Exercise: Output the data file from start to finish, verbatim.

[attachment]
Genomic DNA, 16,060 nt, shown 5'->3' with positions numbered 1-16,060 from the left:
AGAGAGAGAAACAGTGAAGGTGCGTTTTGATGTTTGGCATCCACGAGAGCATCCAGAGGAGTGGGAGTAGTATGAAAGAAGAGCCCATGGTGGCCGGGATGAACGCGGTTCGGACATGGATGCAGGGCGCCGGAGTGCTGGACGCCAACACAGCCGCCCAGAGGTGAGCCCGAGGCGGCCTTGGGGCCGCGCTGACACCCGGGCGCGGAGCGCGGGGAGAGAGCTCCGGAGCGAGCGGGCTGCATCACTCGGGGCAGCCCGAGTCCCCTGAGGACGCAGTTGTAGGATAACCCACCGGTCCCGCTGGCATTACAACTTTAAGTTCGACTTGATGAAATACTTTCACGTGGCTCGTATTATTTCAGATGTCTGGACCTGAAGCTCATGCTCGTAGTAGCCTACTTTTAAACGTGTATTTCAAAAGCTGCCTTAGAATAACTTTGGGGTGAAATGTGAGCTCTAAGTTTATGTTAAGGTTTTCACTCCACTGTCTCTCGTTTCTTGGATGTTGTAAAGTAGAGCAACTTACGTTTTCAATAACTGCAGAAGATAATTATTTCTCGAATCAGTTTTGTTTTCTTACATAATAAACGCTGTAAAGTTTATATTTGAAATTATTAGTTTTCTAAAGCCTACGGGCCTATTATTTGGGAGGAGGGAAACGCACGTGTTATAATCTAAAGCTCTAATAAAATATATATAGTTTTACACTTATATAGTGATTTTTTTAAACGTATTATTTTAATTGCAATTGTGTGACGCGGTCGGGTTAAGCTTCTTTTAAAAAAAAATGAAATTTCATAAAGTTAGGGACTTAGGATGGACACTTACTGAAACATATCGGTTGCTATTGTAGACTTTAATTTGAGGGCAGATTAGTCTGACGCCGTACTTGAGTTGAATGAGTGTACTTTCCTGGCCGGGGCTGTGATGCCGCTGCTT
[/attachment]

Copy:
Genomic DNA, 16,060 nt, shown 5'->3' with positions numbered 1-16,060 from the left:
AGAGAGAGAAACAGTGAAGGTGCGTTTTGATGTTTGGCATCCACGAGAGCATCCAGAGGAGTGGGAGTAGTATGAAAGAAGAGCCCATGGTGGCCGGGATGAACGCGGTTCGGACATGGATGCAGGGCGCCGGAGTGCTGGACGCCAACACAGCCGCCCAGAGGTGAGCCCGAGGCGGCCTTGGGGCCGCGCTGACACCCGGGCGCGGAGCGCGGGGAGAGAGCTCCGGAGCGAGCGGGCTGCATCACTCGGGGCAGCCCGAGTCCCCTGAGGACGCAGTTGTAGGATAACCCACCGGTCCCGCTGGCATTACAACTTTAAGTTCGACTTGATGAAATACTTTCACGTGGCTCGTATTATTTCAGATGTCTGGACCTGAAGCTCATGCTCGTAGTAGCCTACTTTTAAACGTGTATTTCAAAAGCTGCCTTAGAATAACTTTGGGGTGAAATGTGAGCTCTAAGTTTATGTTAAGGTTTTCACTCCACTGTCTCTCGTTTCTTGGATGTTGTAAAGTAGAGCAACTTACGTTTTCAATAACTGCAGAAGATAATTATTTCTCGAATCAGTTTTGTTTTCTTACATAATAAACGCTGTAAAGTTTATATTTGAAATTATTAGTTTTCTAAAGCCTACGGGCCTATTATTTGGGAGGAGGGAAACGCACGTGTTATAATCTAAAGCTCTAATAAAATATATATAGTTTTACACTTATATAGTGATTTTTTTAAACGTATTATTTTAATTGCAATTGTGTGACGCGGTCGGGTTAAGCTTCTTTTAAAAAAAAATGAAATTTCATAAAGTTAGGGACTTAGGATGGACACTTACTGAAACATATCGGTTGCTATTGTAGACTTTAATTTGAGGGCAGATTAGTCTGACGCCGTACTTGAGTTGAATGAGTGTACTTTCCTGGCCGGGGCTGTGATGCCGCTGCTT